Deep litter method. A little confused.

Discussion in 'Coop & Run - Design, Construction, & Maintenance' started by Chickens in the Grove, Sep 11, 2010.

  1. Chickens in the Grove

    Chickens in the Grove Out Of The Brooder

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    I'm new to chickens and have been trying to figure out what would be best to put in the coop and the run. It seems like the deep litter method would be the easiest, but there are a few things I just don't think I'm getting.

    1. Is it just for the coop or the run? Can you use it for both? Does it work better for one or the other? I originally thought that I would use it for the run until I realized that I didn't know what I was doing for the coop! I've been reading threads about it, but I couldn't find any that said, "yes, go for it" or "no, this works better" or "yes, but not in this climate."

    2. In the coop: I've heard that the deep litter method will help keep your chickens warm in the winter, which would be nice, but I was wondering if it would help with the moisture in the coop? I live in Oregon. It rains 9 months out of the year. Everything is moist. So, would several inches of composting chicken poo be a problem? Would the litter absorb the moisture and actually help with the rain? Or would litter absorbing moisture trap moisture in the coop and make things worse? With proper ventilation would it not matter?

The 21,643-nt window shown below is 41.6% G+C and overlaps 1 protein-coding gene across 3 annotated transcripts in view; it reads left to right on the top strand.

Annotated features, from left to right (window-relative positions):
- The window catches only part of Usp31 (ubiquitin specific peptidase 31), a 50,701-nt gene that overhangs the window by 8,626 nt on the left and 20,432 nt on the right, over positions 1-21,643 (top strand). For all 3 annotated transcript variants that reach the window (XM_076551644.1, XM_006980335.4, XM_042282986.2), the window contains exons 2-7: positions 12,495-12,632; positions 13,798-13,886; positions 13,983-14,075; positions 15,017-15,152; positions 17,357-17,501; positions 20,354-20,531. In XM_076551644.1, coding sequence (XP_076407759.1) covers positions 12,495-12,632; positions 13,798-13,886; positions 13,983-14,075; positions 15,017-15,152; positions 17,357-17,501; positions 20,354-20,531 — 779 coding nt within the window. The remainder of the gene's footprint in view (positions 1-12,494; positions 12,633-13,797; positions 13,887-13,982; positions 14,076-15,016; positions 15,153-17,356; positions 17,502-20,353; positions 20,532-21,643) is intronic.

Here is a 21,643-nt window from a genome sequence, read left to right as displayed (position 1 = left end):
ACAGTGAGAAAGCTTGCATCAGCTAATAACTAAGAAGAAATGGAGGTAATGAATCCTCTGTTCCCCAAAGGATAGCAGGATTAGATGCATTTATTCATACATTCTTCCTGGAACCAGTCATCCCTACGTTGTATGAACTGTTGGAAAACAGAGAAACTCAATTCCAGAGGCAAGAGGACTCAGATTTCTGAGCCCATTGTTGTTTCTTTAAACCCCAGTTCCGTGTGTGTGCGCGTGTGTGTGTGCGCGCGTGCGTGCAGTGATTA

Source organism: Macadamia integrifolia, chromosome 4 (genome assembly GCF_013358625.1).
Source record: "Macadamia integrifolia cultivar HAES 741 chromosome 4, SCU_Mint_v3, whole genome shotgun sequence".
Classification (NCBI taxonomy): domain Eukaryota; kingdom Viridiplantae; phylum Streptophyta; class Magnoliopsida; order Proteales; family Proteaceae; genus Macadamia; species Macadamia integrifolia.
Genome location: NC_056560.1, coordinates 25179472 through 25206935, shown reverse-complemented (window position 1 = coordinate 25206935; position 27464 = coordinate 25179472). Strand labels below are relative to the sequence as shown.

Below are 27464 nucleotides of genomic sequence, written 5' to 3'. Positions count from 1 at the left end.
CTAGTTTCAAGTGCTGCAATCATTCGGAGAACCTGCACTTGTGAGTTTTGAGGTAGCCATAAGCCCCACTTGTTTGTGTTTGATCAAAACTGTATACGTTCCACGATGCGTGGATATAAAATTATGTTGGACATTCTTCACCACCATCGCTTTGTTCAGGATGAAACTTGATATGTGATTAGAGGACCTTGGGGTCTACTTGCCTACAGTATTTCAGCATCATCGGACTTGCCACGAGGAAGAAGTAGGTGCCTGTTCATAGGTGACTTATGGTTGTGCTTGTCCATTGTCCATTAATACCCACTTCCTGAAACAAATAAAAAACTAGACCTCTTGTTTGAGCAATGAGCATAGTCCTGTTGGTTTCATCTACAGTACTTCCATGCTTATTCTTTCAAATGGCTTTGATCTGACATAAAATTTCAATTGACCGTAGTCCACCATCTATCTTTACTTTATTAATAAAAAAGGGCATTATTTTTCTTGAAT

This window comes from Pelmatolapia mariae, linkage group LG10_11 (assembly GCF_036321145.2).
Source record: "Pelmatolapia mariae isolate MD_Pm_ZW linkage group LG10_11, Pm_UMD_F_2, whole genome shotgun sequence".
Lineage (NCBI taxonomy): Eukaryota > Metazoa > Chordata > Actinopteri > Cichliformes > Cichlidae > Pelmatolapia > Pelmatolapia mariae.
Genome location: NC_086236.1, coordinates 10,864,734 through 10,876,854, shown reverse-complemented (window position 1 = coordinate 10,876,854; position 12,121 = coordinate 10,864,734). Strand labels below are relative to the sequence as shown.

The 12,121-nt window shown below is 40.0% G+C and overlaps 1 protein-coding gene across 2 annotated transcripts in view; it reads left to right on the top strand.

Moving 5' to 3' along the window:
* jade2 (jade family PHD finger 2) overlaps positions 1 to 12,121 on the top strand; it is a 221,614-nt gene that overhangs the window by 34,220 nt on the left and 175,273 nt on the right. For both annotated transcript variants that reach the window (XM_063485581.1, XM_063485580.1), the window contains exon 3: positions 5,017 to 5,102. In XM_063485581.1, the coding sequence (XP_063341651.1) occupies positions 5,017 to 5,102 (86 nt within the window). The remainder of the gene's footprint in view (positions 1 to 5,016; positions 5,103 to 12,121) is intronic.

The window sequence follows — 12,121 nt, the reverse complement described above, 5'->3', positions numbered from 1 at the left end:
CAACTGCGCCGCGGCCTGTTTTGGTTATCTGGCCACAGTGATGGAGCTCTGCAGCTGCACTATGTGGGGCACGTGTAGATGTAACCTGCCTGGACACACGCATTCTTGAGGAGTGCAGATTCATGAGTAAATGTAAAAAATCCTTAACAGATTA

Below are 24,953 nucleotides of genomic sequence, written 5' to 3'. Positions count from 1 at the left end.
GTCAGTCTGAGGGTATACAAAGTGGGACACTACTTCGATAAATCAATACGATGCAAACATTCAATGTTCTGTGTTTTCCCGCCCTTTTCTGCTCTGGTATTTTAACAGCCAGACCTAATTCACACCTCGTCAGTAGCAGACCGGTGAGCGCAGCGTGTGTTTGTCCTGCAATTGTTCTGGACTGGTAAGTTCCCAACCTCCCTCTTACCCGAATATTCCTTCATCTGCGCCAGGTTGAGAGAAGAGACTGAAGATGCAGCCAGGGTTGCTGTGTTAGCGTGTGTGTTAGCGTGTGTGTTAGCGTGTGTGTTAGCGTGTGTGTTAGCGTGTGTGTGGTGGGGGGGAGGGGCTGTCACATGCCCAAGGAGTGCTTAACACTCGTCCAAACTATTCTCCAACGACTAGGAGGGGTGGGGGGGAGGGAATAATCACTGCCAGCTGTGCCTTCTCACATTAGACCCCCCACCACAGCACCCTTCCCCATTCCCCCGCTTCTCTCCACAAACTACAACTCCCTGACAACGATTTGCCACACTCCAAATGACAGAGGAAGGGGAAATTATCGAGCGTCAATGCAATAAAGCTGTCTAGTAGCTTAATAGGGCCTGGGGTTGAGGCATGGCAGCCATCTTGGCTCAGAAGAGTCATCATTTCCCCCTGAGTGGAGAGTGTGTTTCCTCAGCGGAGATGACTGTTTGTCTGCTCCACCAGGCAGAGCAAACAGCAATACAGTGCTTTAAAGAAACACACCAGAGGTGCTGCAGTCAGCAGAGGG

3. In the run: What is the best litter to use for very rainy climates? Most people seem to use wood shavings, but I was worried something like that would just absorb all the rain and be useless for when the chickens want to use it. I saw someone who used pellets, instead, and I thought that that would be perfect since I have a pellet stove and use them anyway. But, again, I was worried that that would have the same moisture problem. I left some in a bucket outside and they did kind of puff up when it rained, but I don't know if it's enough to be a problem or not. So, does anyone have ant experience with lots of rain? My boyfriend's allergic to barkdust and hay, so I want to stay away from those, but is there a better alternative? Or would wood shavings or pellets work just fine? I don't know if it will help or not, but the coop and run are going to sit on top of what used to be a little walkway, so most of it is on concrete. There's a little strip of dirt in the middle, but only 6 or 7 inches. So, I'm hoping that that will help with a mud problem. I was trying to keep from having to put a piece of plywood on the bottom because I thought that that would just trap water when it rained, but maybe something like that would be better...? I don't know.